Lisan Ra Brendel - Mona Leigh
Dust motes waltzed and twirled in the late spring heat. Bits of pollen teased and danced just out of their reach. The sun cast liquid shadows on the forest floor as small animals paused in their endeavors to watch as she walked by. They were no longer afraid of her. She had been a part of their lives much too long for that. Still, they were curious. Sometimes, when she was not too preoccupied, there were good things for them in the cloth pouch she always wore. Or perhaps a pat, kind word or burr removed. But this afternoon none of those things would happen. She was searching again and they had come to know that on those days she would not notice them. Silently they crept back to the things they had to do.
She paused near a small stream running silent and deep and pushed back the golden fronds of the water ferns that grew there. She bent, frowning, and carefully removed the cool mosses growing underneath. She held her breath and watched, waited. And there! Slowly, almost timidly, a small blue flower began to unfurl as a gentle beam of sunlight touched it's home. Her laughter floated through the forest as she reached to dig out the tiny plant. Only at this time in it's life. Only at this time of year. She knew that this one small plant would save many lives in the coming year. So rare and so precious. So powerful. But only one would she take. One per year. It was a trade and the only one she would make.
Straightening, she carefully placed the plant in her pouch. Pushing back her thick dark hair she sighed and once more begin to look around her. She had come further than she'd planned today and it took a moment to get her bearings. The meadow with Dark waiting would be there, that way. Glancing at the sky she realized it was time to head home. At this time of year night still came too early to wait any longer. Her parents would worry, even now, if she tarried much more.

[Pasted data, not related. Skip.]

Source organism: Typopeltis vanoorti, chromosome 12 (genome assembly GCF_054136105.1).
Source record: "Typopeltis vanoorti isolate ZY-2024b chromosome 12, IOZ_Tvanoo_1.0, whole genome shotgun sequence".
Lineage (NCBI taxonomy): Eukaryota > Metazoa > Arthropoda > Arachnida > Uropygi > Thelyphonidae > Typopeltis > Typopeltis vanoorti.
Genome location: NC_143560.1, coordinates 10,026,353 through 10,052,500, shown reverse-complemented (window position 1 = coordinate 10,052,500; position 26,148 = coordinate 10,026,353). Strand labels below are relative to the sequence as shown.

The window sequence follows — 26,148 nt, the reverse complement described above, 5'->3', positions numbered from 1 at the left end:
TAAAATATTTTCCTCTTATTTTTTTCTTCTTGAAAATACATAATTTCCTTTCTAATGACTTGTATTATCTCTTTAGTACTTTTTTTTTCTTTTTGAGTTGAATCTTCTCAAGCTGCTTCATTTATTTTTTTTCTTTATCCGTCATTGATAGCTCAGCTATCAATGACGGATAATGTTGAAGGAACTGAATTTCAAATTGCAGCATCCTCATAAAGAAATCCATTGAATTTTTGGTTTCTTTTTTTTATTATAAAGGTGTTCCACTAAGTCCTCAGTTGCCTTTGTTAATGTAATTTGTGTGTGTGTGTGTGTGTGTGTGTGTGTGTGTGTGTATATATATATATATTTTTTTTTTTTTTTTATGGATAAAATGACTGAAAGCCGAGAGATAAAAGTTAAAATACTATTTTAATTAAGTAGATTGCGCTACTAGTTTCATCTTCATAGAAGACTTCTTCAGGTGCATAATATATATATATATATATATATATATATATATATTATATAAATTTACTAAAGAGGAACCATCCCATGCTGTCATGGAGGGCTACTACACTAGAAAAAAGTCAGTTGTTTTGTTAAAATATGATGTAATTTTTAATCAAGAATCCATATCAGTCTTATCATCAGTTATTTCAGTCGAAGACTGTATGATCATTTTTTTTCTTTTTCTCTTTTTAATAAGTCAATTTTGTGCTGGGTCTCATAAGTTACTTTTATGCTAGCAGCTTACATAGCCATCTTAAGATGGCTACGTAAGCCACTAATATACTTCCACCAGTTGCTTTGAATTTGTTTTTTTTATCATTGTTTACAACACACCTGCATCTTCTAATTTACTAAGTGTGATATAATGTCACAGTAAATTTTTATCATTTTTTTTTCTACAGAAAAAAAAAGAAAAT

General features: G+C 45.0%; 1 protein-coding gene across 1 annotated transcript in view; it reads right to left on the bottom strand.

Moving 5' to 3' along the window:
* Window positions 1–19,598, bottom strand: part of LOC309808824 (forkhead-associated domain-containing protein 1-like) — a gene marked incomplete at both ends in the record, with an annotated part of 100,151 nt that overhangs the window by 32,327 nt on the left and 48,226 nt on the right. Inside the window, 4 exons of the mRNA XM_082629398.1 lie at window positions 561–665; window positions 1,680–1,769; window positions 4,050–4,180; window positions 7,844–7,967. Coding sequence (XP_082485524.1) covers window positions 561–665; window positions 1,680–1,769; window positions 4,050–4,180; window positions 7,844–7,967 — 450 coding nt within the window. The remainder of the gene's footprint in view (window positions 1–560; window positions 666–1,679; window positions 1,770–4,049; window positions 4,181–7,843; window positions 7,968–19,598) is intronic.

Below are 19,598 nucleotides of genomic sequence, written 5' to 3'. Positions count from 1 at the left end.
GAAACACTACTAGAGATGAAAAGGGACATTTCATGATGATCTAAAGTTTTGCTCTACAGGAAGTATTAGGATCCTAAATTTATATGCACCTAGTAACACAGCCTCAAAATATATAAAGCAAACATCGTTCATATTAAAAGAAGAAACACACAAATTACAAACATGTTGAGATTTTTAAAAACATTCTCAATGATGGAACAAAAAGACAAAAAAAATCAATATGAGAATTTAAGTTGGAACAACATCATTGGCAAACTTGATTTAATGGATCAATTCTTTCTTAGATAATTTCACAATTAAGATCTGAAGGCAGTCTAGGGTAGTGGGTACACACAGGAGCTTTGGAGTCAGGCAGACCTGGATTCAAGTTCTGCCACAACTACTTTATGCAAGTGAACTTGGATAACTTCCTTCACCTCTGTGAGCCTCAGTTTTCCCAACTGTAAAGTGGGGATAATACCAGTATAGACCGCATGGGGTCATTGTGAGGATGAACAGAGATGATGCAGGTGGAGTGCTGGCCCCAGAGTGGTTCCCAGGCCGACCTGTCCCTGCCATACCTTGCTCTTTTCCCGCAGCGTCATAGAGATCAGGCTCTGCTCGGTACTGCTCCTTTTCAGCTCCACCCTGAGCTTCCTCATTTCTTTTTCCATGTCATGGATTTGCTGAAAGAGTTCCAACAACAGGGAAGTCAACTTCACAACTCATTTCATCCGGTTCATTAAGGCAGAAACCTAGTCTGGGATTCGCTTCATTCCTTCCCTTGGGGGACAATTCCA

She strode quickly, lightly and now took time to notice the many small animals that paused hopefully as she passed. As always her laughter was quick and ready. "Greedy. Tomorrow. I'll make it up to you."
After some time the stream she had left behind took a large turn on itself and once again she met up with it. Here just before the meadow it was wider, rocky and loud. She skipped lightly across the stones and almost burst into the meadow on the other side only to stop suddenly and drop to the ground. Dark. He had not greeted her. Was not even looking in her direction. He would have heard her come, he always did. Would be coming to meet her. But not today. Today he stood frozen on the other side of the meadow and was staring out into the forest beyond. His ears were pointed so far forward they almost touched. His nostrils flared as he drank and tasted the scents on the air. Every muscle was taunt with his concentration. She respected his senses enough to wait on his verdict. He would be a better judge of the danger of whatever was out there than she could be. She knew also he would fight to protect her. Her father had taught him well. Taught them both. She knew his hooves and teeth were a match for any woodland danger. And there had been no other dangers here for many years. She would wait hidden in the tall grass and let him decide what needed doing.
After several long moments he relaxed and tossed his great head. His mane fell forward over his eyes and he shook his head again. Then pawing the ground he nickered back to her. She smiled and rose, began walking over to him. The danger was passed. She trusted his judgment. He had never failed her before. She looked down as she walked and dusted off her skirts. The stallion swung his white slashed head back towards the forest and nickered again. He looked back to her once more and then as if deciding something he walked off into the forest.